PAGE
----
They are #cats. Really.

July 26, 2013

Last night I popped open an e-mail from somebody I’ve known for roughly 9 years.  We crossed paths in graduate school and I have, what I would have termed until yesterday, an extremely causal acquaintanceship with this person: meaning if we were at the same party, I’d go over and say hello but not much more that a superficial relationship at best.

“Hi.  I believe in honesty.  I just wanted to let me know that in light of the Trevon Martin decision, I found your link on FB to demonstrate latent racism on your part.  I’ve seen a few of your posts about your cat who you call ‘the world’s dumbest animal’ and now this link about another person referring to a black cat in the same manner.  This IS racism.  I’ve expressed my concerns to you before regarding the names of your animals.  Please consider these types of posts and naming of your animals going forwards.  In Christ’s Peace. . . . “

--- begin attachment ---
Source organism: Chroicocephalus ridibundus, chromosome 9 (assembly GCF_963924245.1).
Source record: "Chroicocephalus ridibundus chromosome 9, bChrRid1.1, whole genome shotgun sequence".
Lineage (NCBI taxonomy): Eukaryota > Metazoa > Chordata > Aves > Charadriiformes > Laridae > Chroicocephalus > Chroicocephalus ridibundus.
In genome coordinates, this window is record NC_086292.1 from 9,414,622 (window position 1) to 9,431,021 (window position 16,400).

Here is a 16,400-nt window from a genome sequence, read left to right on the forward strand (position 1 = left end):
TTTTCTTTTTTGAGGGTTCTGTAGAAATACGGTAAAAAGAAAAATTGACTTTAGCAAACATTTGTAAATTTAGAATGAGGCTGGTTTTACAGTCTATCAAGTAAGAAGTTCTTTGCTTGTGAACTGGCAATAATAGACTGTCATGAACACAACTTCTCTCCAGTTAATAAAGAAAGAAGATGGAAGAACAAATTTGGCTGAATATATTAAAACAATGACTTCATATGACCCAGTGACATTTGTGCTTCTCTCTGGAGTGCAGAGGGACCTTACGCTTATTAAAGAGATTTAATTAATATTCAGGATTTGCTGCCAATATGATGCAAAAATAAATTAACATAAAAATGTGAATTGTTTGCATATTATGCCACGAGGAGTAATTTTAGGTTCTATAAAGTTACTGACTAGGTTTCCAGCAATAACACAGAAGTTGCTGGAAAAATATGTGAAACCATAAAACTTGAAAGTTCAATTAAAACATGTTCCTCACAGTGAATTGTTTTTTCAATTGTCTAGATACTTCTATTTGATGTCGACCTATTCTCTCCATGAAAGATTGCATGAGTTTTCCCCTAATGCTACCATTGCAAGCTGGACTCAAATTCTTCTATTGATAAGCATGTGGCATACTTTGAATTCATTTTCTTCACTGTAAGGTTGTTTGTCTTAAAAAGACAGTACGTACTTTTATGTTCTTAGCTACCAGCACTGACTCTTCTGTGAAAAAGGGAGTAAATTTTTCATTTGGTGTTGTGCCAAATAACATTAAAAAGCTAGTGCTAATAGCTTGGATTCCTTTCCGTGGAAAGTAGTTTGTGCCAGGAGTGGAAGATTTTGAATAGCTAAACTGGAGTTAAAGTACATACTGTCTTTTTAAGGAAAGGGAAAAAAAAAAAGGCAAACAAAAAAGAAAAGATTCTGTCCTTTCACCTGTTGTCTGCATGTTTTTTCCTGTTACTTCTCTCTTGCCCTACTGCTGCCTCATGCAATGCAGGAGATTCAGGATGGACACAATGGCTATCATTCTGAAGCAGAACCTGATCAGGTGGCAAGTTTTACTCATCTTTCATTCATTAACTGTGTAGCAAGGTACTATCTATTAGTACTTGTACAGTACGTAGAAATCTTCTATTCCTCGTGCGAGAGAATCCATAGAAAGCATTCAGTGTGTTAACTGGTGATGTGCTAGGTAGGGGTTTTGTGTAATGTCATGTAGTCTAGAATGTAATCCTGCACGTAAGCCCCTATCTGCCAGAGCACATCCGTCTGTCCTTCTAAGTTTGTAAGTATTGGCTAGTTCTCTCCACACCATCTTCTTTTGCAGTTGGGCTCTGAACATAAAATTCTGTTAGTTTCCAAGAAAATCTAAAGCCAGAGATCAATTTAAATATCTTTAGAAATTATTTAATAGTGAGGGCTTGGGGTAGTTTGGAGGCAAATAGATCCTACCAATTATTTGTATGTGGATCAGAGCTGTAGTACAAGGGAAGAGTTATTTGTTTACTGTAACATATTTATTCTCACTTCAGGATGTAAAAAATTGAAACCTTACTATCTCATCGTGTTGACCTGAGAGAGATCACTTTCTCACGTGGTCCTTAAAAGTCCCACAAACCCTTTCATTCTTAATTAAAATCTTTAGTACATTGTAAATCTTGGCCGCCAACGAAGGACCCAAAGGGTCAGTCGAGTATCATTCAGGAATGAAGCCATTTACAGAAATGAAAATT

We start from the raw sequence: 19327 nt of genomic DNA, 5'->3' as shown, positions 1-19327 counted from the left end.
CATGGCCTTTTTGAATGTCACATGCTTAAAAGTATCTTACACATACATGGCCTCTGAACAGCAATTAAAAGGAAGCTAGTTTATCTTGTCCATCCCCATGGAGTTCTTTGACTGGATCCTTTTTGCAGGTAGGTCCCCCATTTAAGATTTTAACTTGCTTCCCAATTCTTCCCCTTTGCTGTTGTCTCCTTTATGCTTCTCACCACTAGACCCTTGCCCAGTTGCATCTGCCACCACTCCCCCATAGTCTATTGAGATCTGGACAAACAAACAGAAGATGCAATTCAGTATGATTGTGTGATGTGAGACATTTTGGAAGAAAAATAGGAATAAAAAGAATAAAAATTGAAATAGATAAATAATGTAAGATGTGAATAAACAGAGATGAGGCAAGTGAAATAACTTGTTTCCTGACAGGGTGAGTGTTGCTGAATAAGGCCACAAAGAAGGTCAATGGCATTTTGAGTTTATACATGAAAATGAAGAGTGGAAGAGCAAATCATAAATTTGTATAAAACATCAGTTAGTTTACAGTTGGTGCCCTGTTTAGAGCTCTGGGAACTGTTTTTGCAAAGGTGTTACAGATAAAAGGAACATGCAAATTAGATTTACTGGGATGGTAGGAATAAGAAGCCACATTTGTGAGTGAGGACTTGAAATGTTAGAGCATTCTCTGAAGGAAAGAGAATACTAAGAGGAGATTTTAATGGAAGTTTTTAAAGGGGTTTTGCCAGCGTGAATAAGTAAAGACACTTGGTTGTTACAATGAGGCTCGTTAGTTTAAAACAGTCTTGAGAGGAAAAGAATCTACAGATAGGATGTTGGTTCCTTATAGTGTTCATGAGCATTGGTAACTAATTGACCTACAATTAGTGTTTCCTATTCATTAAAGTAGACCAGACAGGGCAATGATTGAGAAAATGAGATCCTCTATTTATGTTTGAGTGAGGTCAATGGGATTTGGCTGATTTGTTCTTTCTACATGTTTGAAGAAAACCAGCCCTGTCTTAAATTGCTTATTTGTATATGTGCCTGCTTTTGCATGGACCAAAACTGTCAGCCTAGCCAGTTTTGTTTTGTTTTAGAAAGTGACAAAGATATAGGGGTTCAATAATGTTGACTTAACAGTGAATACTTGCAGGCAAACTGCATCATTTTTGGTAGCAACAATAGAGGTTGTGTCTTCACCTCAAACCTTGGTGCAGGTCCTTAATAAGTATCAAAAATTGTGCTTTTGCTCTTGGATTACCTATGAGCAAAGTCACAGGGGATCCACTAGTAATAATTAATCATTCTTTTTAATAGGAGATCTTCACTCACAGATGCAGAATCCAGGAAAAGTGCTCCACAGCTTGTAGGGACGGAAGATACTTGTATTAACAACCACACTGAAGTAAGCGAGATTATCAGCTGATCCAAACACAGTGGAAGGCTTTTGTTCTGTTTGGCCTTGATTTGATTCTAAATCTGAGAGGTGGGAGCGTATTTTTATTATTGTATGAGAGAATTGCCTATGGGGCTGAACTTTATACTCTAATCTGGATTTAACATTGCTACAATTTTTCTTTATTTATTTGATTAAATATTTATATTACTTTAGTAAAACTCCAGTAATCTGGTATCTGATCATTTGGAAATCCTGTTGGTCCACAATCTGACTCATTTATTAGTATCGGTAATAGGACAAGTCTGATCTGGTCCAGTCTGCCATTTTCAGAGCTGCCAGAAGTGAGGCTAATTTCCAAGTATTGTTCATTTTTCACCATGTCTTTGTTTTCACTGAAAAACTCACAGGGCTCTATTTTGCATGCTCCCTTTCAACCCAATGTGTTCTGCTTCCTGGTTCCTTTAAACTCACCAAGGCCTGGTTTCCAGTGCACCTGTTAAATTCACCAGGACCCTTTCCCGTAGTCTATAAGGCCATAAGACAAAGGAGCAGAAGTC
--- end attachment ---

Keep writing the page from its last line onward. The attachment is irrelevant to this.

What. The. Hell.  Ok, get a grip you dumb ass New England Liberal, or more correctly, get your head OUT OF your ass.  Lafitte is a cat. (You know, 4 paws, whiskers, tries to catch birds/mice and meows).  He also is quite dumb.  Cute but dumb.

Jackson IS named after Andrew Jackson.  Yup, there are some aspects of the Jacksonian Era that are questionable, there are also some pretty good things (the start of the national banking system) and some quirky things (oh, big block of cheese, to the victor the spoils and that almost burning down of the White House thanks to a party). And depending on who you are, credit for starting the Democratic Party.  If you knew something about history, you’d get that Laffite was Jackson’s side-kick in the Battle of New Orleans securing the port during the War of 1812 (albeit after the war had ended).

But here is the thing: they are C-A-T-S named after (one could argue) moderately important figures and legends in early American history.  One is orange, one is black.  I had Lafitte’s named picked before I even saw him.  I got him because Jackson needed a side kick.